This afternoon members received this email urging them to vote in the election to choose a new president:
There is only one week left to vote for the next National President of the NZ Authors!
So far only 13% of our membership have voted. We urge you to get on line and vote – or return your Ballot Paper to PO Box 771, Wellesley Street, Auckland 1141. Exercise your democratic right and vote for the person you want to lead us into the future!
I have asked each nominee to prepare a pitch which was to address the following questions:
The literary sector is undergoing its biggest reformation since the invention of the printing press. This is changing the way books are published and therefore the role of writers. What role do you think NZSA should play in this changing environment?
In these challenging financial times, members are questioning value for money when joining the NZSA. What do you perceive members want from their membership that they are not currently getting and what future ideas and initiatives do you have for improving services to members in the current environment?
The NZSA is facing challenging times in relation to funding and resources. What strategies would you employ to ensure the longevity and fiscal security of the organisation?The NZSA is undergoing a strategic and governance review in 2013. What are the key issues that you feel should be addressed in this review?Since that email went out, my previous blogpost on this issue, How to Steal an Election, has had almost as many visitors as yesterday’s one about Jesse Mulligan, which is this year’s all-time top-rater. Something is up at the NZSA. I wonder what.
No I don’t. I am in touch with unhappy members from Dunedin to Northland but none of them has an outlet. Well, I do, so here goes. When I joined 20+ years ago in Auckland, the monthly meetings were attended by CK Stead, Maurice Shadbolt, Dick Scott, Daphne de Jong, Kevin Ireland, Graeme Lay – big names, pro writers. It’s not like that now. To be cruel, it’s more for hobbyists than professionals. That’s fine, there’s a place for that, but the rise of the Sunday painters is one reason why the rest of the sector doesn’t take NZSA seriously as a partner any more. As one major publisher said to me last month, “None of my authors are members – so why should publishers treat NZSA as if it represents authors?” I couldn’t answer that.
A discussion is underway about establishing a new organisation that might better represent professional authors, eg the textbook writers who earn the bulk of payments from Copyright Licensing NZ and the many novelists who also regard it as a waste of time; there is another conversation in Auckland about setting up a loose organisation of writers and editors, perhaps designers. None of these people, all professionals in the book trade, feel that the NZSA represents them. I was on the NZSA’s national council for maybe seven years as a branch chair and then vice-president, so I don’t encourage these moves – but I can see why they are happening.
Add to this the confrontational approach the NZSA takes to the rest of the sector. Most members understandably have no idea about this, or how NZSA is no longer seen as a partner to engage in constructive dialogue but as an adversary. Personally, I find it embarrassing to go into meetings with publishers/funders/etc and be shown letters and emails from NZSA and have to answer a question like “What the hell are they on about?” (“Hell” being a polite substitution.) One member who does know about this, an old leftie from the UK, complains about what he calls “the Scargillite attitude”. If a union has lost the old lefties, it has lost.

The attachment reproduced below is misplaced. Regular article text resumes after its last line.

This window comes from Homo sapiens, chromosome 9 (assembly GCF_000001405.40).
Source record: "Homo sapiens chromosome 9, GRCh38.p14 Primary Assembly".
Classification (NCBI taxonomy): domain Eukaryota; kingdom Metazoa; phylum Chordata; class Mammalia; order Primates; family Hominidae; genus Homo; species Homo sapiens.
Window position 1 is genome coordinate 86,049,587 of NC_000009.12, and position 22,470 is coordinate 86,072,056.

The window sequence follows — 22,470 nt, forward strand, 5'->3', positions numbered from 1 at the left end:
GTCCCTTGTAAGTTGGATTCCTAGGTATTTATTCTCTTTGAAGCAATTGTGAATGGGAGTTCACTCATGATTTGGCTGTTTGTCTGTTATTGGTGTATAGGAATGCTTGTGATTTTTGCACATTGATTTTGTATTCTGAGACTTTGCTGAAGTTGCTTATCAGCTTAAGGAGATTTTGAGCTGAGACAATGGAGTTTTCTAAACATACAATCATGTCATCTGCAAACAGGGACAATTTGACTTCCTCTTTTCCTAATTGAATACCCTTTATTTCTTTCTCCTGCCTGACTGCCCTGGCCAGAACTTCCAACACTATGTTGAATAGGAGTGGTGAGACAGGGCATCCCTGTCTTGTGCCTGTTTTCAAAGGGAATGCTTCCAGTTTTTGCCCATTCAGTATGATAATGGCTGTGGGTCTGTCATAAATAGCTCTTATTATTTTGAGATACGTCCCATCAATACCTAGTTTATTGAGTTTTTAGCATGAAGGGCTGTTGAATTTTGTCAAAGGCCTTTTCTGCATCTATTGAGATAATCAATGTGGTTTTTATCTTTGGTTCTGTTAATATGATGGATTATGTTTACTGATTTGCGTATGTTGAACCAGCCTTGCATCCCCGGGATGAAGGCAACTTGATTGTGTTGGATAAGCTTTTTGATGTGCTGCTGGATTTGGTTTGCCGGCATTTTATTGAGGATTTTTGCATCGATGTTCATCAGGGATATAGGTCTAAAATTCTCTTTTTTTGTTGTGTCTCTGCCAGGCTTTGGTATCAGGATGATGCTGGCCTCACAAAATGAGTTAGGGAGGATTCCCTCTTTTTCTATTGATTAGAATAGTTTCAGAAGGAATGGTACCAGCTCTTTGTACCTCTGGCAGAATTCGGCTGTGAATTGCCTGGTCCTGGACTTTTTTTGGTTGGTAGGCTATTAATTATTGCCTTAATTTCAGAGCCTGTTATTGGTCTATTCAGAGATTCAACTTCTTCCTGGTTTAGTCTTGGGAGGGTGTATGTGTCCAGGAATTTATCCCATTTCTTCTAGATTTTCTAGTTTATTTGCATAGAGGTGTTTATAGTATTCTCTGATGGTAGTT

And then there is the money. One member who understands the financials better than I do writes:
They are using reserves to fund operations without a plan which is a road to nowhere. If I read it right, there is only $11.3k left of the $30k reserves from six or seven years ago. Reserves should be used for capital purchases or special one-off purchases, not operating costs. Looking at the 2011 P&L there has been an increase in membership fees of $13.5k, decreases in grants of $20k, a decrease in sale of publications of $15.5k and decrease in workshop revenue of $6k. On the expense side an increase in contractors of $6k, bad debts of $13.5k. Over all there was a deficit of $8.7k. Put that together with the drawdown of reserves of $10k for the 2012 year there is a total of $18.7k of reserves gone into operating costs.Not good. If my friend is right, this is really, really not good. At the AGM in Dunedin the weather will be bracing. Let’s hope there will be some equally bracing questioning about the accounts and the, for want of a better word, culture of the organisation.
So here are Cream in 2005 with “We’re Going Wrong”:
I have had many emails in support about this, comments on Facebook etc. Most people wish to stay anonymous so as not to get offside with NZSA, especially people who hold official positions, but Mary Egan has kindly agreed to let me post her Facebook comment which is representative of what I’m hearing:
I can’t agree more with you Stephen. It has become a joke; an insult to us professionals who want to do the best by authors. It’s become partisan, aggressive, sadly lacking in planning and brings little intelligence to the changes happening in our industry. I remain a member, only just, but that is because I am committed to the idea and not the reality. We have to speak up, loudly. Speaking quietly doesn’t work.The Otago/Southland branch of NZSA has linked to the post on their Facebook page, and individual authors have tweeted and retweeted the link. We’re going viral.